• Bread and cheese are, of course, staples of the Swiss diet. The balance is pretty rich (Fondue, Beef Wellington, Rรถsti w/egg, and Lasagna on four successive nights). Delicious beyond description. I don’t know how the Swiss stay so healthy and so thin on such stuff! Must be all those steep inclines, clean air, and lots and lots of wine!

      • I’d say you’ve thought it through. Just out through the back window of my place on Southern Harbour I can see, about 5 miles out on the bay, two Islands. They’re named Bread and Cheese โ˜บ

  4. Intriguing ornaments and photos! I laud everybody who has Christmas decoration that does not need electrical power! ๐Ÿ™‚ As for the bread and taking photos, I cannot explain it either but perhaps you have been a victim of the global selfie/smartphone photo mania … documenting your life the Google Glass way? Maybe some people might have gotten less tolerant as ‘everybody seems to take photos of everything all the time’ (their own food in particular). Or they figured you are a spy from a competing shop? ๐Ÿ˜‰ I should really try this in an Austrian bakery!

    • Several others who have commented seem to be in agreement with you Elke … in that they felt that perhaps those working at the store didn’t want the nature of the beautiful presentation subject to copying. They didn’t want the competition to know what they were up to. I suppose I can understand … but it would have been nice for the gentleman to tell me that’s why I was thwarted.

      • I might be too extreme in that respect – people here also like their powered ornaments … a lot ๐Ÿ™‚ I admit, this is one of several pet peeves of mine … which I think of when there is gloomy news about the euro zone’s financial crisis etc. I figure as long as people spend money and time on things like electric Christmas decorations, those huge refrigerators with a ice cube dispenser, their IR mini sauna in the cellar, a car that’s bigger than would be required to meet daily needs, several TV sets …. then we don’t have any real problems so far. But according to the common mantra put forth by politicians, consumers should keep spending to ‘fuel the economy’ so all is well – but I find all this very weird.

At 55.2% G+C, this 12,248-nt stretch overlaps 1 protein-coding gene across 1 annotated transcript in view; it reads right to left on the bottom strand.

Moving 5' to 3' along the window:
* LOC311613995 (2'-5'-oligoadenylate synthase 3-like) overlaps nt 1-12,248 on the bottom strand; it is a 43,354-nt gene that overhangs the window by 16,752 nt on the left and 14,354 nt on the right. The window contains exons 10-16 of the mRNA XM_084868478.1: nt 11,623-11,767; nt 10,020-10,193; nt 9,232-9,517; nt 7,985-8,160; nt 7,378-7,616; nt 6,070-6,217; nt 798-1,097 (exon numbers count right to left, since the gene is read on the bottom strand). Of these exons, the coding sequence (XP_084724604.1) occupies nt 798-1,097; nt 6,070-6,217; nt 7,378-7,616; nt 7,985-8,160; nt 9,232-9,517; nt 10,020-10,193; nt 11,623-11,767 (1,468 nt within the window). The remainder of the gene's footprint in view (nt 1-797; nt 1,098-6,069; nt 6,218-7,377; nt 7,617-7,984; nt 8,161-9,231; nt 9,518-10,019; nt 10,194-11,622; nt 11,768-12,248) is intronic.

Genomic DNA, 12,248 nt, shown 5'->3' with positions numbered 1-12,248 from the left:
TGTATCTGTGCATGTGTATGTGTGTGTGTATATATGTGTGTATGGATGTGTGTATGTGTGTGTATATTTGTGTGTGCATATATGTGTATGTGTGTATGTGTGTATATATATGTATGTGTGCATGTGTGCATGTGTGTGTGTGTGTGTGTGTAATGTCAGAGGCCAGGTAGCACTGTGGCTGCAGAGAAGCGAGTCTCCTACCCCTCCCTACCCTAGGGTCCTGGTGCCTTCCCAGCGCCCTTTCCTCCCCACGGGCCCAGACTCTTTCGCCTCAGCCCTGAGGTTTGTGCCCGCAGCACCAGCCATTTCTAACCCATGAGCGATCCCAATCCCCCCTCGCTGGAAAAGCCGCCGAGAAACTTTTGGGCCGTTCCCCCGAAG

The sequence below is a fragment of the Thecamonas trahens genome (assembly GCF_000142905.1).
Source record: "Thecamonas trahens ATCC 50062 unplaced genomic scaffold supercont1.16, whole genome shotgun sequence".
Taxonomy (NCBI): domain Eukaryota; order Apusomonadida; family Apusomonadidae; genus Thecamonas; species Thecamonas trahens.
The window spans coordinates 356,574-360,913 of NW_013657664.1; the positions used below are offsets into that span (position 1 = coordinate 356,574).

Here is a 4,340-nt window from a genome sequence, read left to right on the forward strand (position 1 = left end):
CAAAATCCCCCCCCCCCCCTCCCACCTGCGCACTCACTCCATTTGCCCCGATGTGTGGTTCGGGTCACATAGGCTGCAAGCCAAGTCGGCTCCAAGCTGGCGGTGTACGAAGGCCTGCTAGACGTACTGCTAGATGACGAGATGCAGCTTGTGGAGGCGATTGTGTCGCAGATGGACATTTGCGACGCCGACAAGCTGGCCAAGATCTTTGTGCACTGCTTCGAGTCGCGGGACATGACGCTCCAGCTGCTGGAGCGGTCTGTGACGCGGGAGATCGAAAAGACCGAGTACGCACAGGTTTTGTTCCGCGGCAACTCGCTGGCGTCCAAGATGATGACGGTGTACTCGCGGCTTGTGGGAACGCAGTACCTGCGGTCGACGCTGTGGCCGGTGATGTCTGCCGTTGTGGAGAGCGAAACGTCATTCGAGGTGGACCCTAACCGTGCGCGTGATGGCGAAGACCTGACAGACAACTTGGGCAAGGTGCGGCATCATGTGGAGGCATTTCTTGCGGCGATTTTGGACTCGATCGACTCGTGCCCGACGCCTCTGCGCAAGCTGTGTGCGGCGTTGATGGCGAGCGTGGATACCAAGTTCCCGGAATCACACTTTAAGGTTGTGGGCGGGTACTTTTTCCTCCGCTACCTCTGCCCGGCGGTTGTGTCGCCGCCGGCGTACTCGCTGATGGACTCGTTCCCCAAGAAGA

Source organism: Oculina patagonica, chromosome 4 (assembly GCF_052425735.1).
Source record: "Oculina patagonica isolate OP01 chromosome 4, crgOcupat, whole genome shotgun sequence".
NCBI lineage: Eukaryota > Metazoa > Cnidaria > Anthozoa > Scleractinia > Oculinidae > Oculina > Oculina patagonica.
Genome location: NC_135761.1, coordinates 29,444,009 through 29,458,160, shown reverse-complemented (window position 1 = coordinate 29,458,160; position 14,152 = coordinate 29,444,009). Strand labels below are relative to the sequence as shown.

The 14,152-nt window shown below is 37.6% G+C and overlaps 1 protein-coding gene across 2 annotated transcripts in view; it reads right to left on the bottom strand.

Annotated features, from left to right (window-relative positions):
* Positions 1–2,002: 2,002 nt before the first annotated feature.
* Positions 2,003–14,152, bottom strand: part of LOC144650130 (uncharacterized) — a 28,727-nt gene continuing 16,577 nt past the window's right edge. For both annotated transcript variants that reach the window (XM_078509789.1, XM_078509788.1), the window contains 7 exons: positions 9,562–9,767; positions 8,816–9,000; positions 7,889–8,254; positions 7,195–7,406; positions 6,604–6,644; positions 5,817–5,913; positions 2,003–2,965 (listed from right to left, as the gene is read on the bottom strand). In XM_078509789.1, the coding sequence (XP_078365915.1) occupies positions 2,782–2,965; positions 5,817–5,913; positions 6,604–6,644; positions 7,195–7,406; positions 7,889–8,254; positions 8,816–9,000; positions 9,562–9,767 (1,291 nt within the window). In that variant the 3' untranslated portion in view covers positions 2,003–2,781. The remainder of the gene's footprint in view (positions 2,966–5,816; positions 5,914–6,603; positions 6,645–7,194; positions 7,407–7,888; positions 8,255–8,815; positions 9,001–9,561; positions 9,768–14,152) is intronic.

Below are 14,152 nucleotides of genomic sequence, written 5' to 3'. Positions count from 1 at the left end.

• Several years ago Ed Begley Jr, the American actor and environmentalist did a reality TV program on green living; he wouldn’t permit electrical Christmas lights at his house and his wife rebelled against this, representing the view that it just isn’t Christmas without them. So Ed brought solar powered garden lights to decorate their property, representing a compromise. It was a tasteful display… not like the insanity of this: http://www.clarkgriswoldcollection.com/index.php/clark-griswolds-house/ .

          • We have a few battery-powered candle lights that we ‘twist’ on for the holiday evenings … I suppose we could go to real candles, but then we would worry about the fire hazard. Joanna and I are always aghast at some of the displays in our area.

  5. Some people are just funny about photographs! I thought you might have captured the breads you bought to show us … but perhaps they were quickly gobbled up … and the photos which you’ve posted are very surreal indeed!

  6. The prohibition on photographing in stores exists in the United States too. I think store owners are worried that competitors might want to copy the “look and feel” of the place. With regard to the Swiss breads, you could always buy a few loaves, take them away, and set them up to be photographed somewhere else โ€” maybe even suspended in incongruous locations.